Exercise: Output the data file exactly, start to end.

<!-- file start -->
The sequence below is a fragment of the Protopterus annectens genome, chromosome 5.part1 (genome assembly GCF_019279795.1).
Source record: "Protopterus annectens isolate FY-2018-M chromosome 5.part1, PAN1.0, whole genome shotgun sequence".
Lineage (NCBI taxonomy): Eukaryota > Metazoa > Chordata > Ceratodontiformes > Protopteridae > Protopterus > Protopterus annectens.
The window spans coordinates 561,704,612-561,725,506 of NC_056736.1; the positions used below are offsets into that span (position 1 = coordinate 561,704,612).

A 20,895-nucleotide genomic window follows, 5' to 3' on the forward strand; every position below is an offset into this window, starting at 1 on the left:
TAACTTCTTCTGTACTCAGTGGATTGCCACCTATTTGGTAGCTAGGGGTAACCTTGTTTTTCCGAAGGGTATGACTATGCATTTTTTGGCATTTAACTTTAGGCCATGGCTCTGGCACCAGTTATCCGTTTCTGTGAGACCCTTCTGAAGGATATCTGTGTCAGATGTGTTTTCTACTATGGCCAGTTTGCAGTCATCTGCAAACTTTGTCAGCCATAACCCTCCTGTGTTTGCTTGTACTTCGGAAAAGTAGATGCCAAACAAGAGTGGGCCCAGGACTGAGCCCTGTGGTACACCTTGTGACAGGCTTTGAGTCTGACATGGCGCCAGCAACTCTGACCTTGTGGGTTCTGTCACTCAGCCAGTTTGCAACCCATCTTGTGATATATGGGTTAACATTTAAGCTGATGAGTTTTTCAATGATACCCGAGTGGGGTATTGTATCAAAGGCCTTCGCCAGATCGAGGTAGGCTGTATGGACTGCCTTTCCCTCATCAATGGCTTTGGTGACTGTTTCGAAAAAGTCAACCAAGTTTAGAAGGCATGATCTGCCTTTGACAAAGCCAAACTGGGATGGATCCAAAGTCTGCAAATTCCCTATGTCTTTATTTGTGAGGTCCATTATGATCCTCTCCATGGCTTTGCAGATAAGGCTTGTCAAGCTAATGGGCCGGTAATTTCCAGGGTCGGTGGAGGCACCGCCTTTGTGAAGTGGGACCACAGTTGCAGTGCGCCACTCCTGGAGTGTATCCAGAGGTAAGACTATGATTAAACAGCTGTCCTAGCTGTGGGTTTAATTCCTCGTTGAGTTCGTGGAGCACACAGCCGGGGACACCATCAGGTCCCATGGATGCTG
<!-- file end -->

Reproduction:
The sequence below is a fragment of the Protopterus annectens genome, chromosome 5.part1 (genome assembly GCF_019279795.1).
Source record: "Protopterus annectens isolate FY-2018-M chromosome 5.part1, PAN1.0, whole genome shotgun sequence".
Lineage (NCBI taxonomy): Eukaryota > Metazoa > Chordata > Ceratodontiformes > Protopteridae > Protopterus > Protopterus annectens.
The window spans coordinates 561,704,612-561,725,506 of NC_056736.1; the positions used below are offsets into that span (position 1 = coordinate 561,704,612).

A 20,895-nucleotide genomic window follows, 5' to 3' on the forward strand; every position below is an offset into this window, starting at 1 on the left:
TAACTTCTTCTGTACTCAGTGGATTGCCACCTATTTGGTAGCTAGGGGTAACCTTGTTTTTCCGAAGGGTATGACTATGCATTTTTTGGCATTTAACTTTAGGCCATGGCTCTGGCACCAGTTATCCGTTTCTGTGAGACCCTTCTGAAGGATATCTGTGTCAGATGTGTTTTCTACTATGGCCAGTTTGCAGTCATCTGCAAACTTTGTCAGCCATAACCCTCCTGTGTTTGCTTGTACTTCGGAAAAGTAGATGCCAAACAAGAGTGGGCCCAGGACTGAGCCCTGTGGTACACCTTGTGACAGGCTTTGAGTCTGACATGGCGCCAGCAACTCTGACCTTGTGGGTTCTGTCACTCAGCCAGTTTGCAACCCATCTTGTGATATATGGGTTAACATTTAAGCTGATGAGTTTTTCAATGATACCCGAGTGGGGTATTGTATCAAAGGCCTTCGCCAGATCGAGGTAGGCTGTATGGACTGCCTTTCCCTCATCAATGGCTTTGGTGACTGTTTCGAAAAAGTCAACCAAGTTTAGAAGGCATGATCTGCCTTTGACAAAGCCAAACTGGGATGGATCCAAAGTCTGCAAATTCCCTATGTCTTTATTTGTGAGGTCCATTATGATCCTCTCCATGGCTTTGCAGATAAGGCTTGTCAAGCTAATGGGCCGGTAATTTCCAGGGTCGGTGGAGGCACCGCCTTTGTGAAGTGGGACCACAGTTGCAGTGCGCCACTCCTGGAGTGTATCCAGAGGTAAGACTATGATTAAACAGCTGTCCTAGCTGTGGGTTTAATTCCTCGTTGAGTTCGTGGAGCACACAGCCGGGGACACCATCAGGTCCCATGGATGCTG